Jägerstätter was criticized by his countrymen, especially Catholics who had served in the military, for failing in his duty as a husband and father. The municipality of Sankt Radegund at first refused to put his name on the local war memorial and a pension for his widow was not approved until 1950. - Source

One doesn't have to be a Catholic to follow one's conscience, nor to stand fast in Christian witness to the Gospel.  One doesn't have to be Catholic to claim precedent from the saints - but if you're looking for an example - Jägerstätter set a fine precedent for lay people.

Divine Love does not want to limit His action to a few privileged souls, He longs to give Himself everywhere - to conquer the entire world. - P. Marie-Eugene, O.C.D.

As for the critics of Kim Davis, who point out her former marriages as evidence against her own moral character, I want to recall something one of the Gorcum martyrs said before being killed:
One of the secular priests killed was notorious for his unchastity. When accused of this by his captors, he offered his famous reply, “Fornicator I always was, but heretic I never was.” - Source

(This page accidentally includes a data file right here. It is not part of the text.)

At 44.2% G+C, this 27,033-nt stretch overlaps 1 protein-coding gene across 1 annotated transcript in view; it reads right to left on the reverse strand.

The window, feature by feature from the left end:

One doesn't have to jump on any bandwagon in support of Kim Davis, but I'd definitely refrain from judging her determination to follow her conscience.  Fortunately, Fr. Longenecker takes the situation further, rightly pointing out some of the consequences the arrest of Kim Davis bodes for others who refuse to participate in same sex weddings.

Times are changing.

Something to ponder from Franz Jägerstätter:

“Today one hears it said repeatedly that there is nothing any more that an individual can do. If someone were to speak out, it would mean only imprisonment and death.
True, there is not much that can be done anymore to change the course of world events. I believe that should have begun a hundred or even more years ago. But as long as we live in this world, I believe it is never too late to save ourselves and perhaps some other soul for Christ.
One really has no cause to be astonished that there are those who can no longer find their way in the great confusion of our day. People we think we can trust, who ought to be leading the way and setting a good example, are running along with the crowd. No one gives enlightenment, whether in word or in writing. Or, to be more exact, it may not be given. And the thoughtless race goes on, always closer to eternity. As long as conditions are still half good, we don’t see things quite right, or that we could or should do otherwise….
“If the road signs were stuck ever so loosely in the earth that every wind could break them off or blow them about, would anyone who did not know the road be able to find his way? And how much worse is it if those to whom one turns for information refuse to give him an answer or, at most, give him the wrong direction just to be rid of him as quickly as possible?”  - Franz Jägerstätter: Letters and Writings from Prison